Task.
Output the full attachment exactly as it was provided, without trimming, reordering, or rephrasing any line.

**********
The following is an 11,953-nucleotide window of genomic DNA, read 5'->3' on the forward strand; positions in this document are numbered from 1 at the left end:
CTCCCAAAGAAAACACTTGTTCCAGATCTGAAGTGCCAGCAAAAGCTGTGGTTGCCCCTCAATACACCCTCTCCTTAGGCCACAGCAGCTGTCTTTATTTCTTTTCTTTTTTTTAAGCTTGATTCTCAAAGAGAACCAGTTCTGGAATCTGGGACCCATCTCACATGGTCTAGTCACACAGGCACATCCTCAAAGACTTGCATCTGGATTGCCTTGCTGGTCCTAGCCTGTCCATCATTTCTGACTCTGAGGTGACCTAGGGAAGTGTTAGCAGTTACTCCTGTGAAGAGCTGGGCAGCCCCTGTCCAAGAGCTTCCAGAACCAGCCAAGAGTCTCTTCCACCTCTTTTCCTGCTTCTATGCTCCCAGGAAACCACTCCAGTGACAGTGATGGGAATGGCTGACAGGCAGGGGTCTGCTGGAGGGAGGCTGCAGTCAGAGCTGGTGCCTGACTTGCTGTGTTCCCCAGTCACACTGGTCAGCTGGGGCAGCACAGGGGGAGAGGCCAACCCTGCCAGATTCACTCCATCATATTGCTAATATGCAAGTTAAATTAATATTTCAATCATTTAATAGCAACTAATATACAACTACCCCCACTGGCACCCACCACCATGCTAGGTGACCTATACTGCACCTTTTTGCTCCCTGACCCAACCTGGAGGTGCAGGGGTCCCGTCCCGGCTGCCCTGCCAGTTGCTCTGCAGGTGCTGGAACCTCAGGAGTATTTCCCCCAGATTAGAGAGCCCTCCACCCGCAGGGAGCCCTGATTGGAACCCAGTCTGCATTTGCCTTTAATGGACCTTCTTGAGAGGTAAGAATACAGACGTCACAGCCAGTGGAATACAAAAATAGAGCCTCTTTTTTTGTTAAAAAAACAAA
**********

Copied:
The following is an 11,953-nucleotide window of genomic DNA, read 5'->3' on the forward strand; positions in this document are numbered from 1 at the left end:
CTCCCAAAGAAAACACTTGTTCCAGATCTGAAGTGCCAGCAAAAGCTGTGGTTGCCCCTCAATACACCCTCTCCTTAGGCCACAGCAGCTGTCTTTATTTCTTTTCTTTTTTTTAAGCTTGATTCTCAAAGAGAACCAGTTCTGGAATCTGGGACCCATCTCACATGGTCTAGTCACACAGGCACATCCTCAAAGACTTGCATCTGGATTGCCTTGCTGGTCCTAGCCTGTCCATCATTTCTGACTCTGAGGTGACCTAGGGAAGTGTTAGCAGTTACTCCTGTGAAGAGCTGGGCAGCCCCTGTCCAAGAGCTTCCAGAACCAGCCAAGAGTCTCTTCCACCTCTTTTCCTGCTTCTATGCTCCCAGGAAACCACTCCAGTGACAGTGATGGGAATGGCTGACAGGCAGGGGTCTGCTGGAGGGAGGCTGCAGTCAGAGCTGGTGCCTGACTTGCTGTGTTCCCCAGTCACACTGGTCAGCTGGGGCAGCACAGGGGGAGAGGCCAACCCTGCCAGATTCACTCCATCATATTGCTAATATGCAAGTTAAATTAATATTTCAATCATTTAATAGCAACTAATATACAACTACCCCCACTGGCACCCACCACCATGCTAGGTGACCTATACTGCACCTTTTTGCTCCCTGACCCAACCTGGAGGTGCAGGGGTCCCGTCCCGGCTGCCCTGCCAGTTGCTCTGCAGGTGCTGGAACCTCAGGAGTATTTCCCCCAGATTAGAGAGCCCTCCACCCGCAGGGAGCCCTGATTGGAACCCAGTCTGCATTTGCCTTTAATGGACCTTCTTGAGAGGTAAGAATACAGACGTCACAGCCAGTGGAATACAAAAATAGAGCCTCTTTTTTTGTTAAAAAAACAAA